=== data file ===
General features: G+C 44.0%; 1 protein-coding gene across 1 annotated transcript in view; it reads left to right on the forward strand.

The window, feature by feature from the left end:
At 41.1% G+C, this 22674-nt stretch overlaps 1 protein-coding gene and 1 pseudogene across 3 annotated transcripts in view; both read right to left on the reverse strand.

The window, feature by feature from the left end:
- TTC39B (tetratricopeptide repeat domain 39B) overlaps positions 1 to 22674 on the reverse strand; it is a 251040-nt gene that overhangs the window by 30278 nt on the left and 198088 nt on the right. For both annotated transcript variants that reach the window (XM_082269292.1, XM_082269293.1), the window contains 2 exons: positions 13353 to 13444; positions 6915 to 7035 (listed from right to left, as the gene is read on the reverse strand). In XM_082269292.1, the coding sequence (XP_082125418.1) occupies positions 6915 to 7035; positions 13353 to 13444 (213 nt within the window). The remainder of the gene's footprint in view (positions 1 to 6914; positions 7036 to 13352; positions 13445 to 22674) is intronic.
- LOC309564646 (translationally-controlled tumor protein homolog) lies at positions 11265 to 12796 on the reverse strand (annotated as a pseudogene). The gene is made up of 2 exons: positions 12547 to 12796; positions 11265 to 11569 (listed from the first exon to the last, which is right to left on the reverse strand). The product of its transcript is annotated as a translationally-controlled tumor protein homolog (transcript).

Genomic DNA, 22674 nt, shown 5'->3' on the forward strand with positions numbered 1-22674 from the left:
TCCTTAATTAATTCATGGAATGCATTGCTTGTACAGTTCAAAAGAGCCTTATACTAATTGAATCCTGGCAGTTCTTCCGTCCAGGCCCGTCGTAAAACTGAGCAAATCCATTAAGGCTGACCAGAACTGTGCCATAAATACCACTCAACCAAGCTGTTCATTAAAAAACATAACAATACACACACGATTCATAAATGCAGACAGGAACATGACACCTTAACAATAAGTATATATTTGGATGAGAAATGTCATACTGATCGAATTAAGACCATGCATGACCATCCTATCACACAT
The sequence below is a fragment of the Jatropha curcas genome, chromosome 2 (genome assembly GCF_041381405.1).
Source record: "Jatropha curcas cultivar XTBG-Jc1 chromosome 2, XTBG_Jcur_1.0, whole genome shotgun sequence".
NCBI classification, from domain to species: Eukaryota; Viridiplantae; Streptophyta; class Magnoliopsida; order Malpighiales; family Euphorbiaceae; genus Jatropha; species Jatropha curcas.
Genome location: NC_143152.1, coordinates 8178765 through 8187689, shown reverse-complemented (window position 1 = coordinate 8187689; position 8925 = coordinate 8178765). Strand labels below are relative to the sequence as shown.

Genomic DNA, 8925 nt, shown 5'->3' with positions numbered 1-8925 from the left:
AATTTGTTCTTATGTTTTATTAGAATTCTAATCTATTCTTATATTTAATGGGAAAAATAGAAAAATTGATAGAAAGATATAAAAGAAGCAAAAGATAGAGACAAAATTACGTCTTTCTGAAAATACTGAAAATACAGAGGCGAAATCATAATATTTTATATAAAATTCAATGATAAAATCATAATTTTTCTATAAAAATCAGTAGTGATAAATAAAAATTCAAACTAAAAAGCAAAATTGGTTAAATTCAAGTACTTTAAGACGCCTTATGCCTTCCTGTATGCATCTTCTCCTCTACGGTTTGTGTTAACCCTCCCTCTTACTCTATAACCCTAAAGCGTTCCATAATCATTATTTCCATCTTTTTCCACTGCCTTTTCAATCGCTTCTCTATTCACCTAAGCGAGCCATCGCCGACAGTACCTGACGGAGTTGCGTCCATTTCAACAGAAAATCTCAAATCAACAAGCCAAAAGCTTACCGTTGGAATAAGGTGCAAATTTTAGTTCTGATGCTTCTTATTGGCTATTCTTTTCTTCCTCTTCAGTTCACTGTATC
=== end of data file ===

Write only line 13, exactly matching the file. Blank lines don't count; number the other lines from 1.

Genomic DNA, 8925 nt, shown 5'->3' with positions numbered 1-8925 from the left: